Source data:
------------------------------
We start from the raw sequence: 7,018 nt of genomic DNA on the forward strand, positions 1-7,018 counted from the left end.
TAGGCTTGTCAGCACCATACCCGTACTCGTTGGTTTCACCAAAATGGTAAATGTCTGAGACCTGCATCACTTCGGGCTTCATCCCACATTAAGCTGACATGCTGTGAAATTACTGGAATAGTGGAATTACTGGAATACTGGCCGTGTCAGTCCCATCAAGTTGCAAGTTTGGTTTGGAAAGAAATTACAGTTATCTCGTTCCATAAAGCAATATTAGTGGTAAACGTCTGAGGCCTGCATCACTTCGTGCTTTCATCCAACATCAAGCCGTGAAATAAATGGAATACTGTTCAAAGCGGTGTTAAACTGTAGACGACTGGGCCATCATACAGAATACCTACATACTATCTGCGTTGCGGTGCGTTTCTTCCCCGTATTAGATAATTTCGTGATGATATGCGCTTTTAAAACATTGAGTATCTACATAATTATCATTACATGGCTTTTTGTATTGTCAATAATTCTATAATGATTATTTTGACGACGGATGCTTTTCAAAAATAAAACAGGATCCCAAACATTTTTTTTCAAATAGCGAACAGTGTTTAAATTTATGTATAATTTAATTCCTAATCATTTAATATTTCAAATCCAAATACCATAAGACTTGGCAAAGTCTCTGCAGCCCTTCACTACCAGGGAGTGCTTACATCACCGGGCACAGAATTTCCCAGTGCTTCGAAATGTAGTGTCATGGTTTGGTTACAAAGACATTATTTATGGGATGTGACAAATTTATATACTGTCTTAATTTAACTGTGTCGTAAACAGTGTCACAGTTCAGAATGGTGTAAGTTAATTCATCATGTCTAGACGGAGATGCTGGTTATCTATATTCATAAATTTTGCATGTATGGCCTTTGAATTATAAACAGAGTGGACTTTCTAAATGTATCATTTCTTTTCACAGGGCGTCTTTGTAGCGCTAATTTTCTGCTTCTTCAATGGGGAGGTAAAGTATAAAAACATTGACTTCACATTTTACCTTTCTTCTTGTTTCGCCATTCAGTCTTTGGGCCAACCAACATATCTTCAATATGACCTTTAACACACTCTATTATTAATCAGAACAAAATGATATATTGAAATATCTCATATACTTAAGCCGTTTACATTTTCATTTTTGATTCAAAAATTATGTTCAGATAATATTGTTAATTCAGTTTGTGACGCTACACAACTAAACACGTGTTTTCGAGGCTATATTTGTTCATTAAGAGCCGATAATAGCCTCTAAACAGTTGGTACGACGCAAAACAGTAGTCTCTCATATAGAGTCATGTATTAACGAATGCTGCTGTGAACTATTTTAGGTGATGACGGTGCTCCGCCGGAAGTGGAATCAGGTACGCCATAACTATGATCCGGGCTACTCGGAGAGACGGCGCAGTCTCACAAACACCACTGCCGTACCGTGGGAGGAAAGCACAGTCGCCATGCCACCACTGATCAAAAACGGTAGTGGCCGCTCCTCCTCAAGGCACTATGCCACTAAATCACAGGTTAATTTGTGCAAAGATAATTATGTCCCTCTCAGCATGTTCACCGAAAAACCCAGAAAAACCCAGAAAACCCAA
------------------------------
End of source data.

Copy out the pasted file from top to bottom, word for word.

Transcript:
We start from the raw sequence: 7,018 nt of genomic DNA on the forward strand, positions 1-7,018 counted from the left end.
TAGGCTTGTCAGCACCATACCCGTACTCGTTGGTTTCACCAAAATGGTAAATGTCTGAGACCTGCATCACTTCGGGCTTCATCCCACATTAAGCTGACATGCTGTGAAATTACTGGAATAGTGGAATTACTGGAATACTGGCCGTGTCAGTCCCATCAAGTTGCAAGTTTGGTTTGGAAAGAAATTACAGTTATCTCGTTCCATAAAGCAATATTAGTGGTAAACGTCTGAGGCCTGCATCACTTCGTGCTTTCATCCAACATCAAGCCGTGAAATAAATGGAATACTGTTCAAAGCGGTGTTAAACTGTAGACGACTGGGCCATCATACAGAATACCTACATACTATCTGCGTTGCGGTGCGTTTCTTCCCCGTATTAGATAATTTCGTGATGATATGCGCTTTTAAAACATTGAGTATCTACATAATTATCATTACATGGCTTTTTGTATTGTCAATAATTCTATAATGATTATTTTGACGACGGATGCTTTTCAAAAATAAAACAGGATCCCAAACATTTTTTTTCAAATAGCGAACAGTGTTTAAATTTATGTATAATTTAATTCCTAATCATTTAATATTTCAAATCCAAATACCATAAGACTTGGCAAAGTCTCTGCAGCCCTTCACTACCAGGGAGTGCTTACATCACCGGGCACAGAATTTCCCAGTGCTTCGAAATGTAGTGTCATGGTTTGGTTACAAAGACATTATTTATGGGATGTGACAAATTTATATACTGTCTTAATTTAACTGTGTCGTAAACAGTGTCACAGTTCAGAATGGTGTAAGTTAATTCATCATGTCTAGACGGAGATGCTGGTTATCTATATTCATAAATTTTGCATGTATGGCCTTTGAATTATAAACAGAGTGGACTTTCTAAATGTATCATTTCTTTTCACAGGGCGTCTTTGTAGCGCTAATTTTCTGCTTCTTCAATGGGGAGGTAAAGTATAAAAACATTGACTTCACATTTTACCTTTCTTCTTGTTTCGCCATTCAGTCTTTGGGCCAACCAACATATCTTCAATATGACCTTTAACACACTCTATTATTAATCAGAACAAAATGATATATTGAAATATCTCATATACTTAAGCCGTTTACATTTTCATTTTTGATTCAAAAATTATGTTCAGATAATATTGTTAATTCAGTTTGTGACGCTACACAACTAAACACGTGTTTTCGAGGCTATATTTGTTCATTAAGAGCCGATAATAGCCTCTAAACAGTTGGTACGACGCAAAACAGTAGTCTCTCATATAGAGTCATGTATTAACGAATGCTGCTGTGAACTATTTTAGGTGATGACGGTGCTCCGCCGGAAGTGGAATCAGGTACGCCATAACTATGATCCGGGCTACTCGGAGAGACGGCGCAGTCTCACAAACACCACTGCCGTACCGTGGGAGGAAAGCACAGTCGCCATGCCACCACTGATCAAAAACGGTAGTGGCCGCTCCTCCTCAAGGCACTATGCCACTAAATCACAGGTTAATTTGTGCAAAGATAATTATGTCCCTCTCAGCATGTTCACCGAAAAACCCAGAAAAACCCAGAAAACCCAA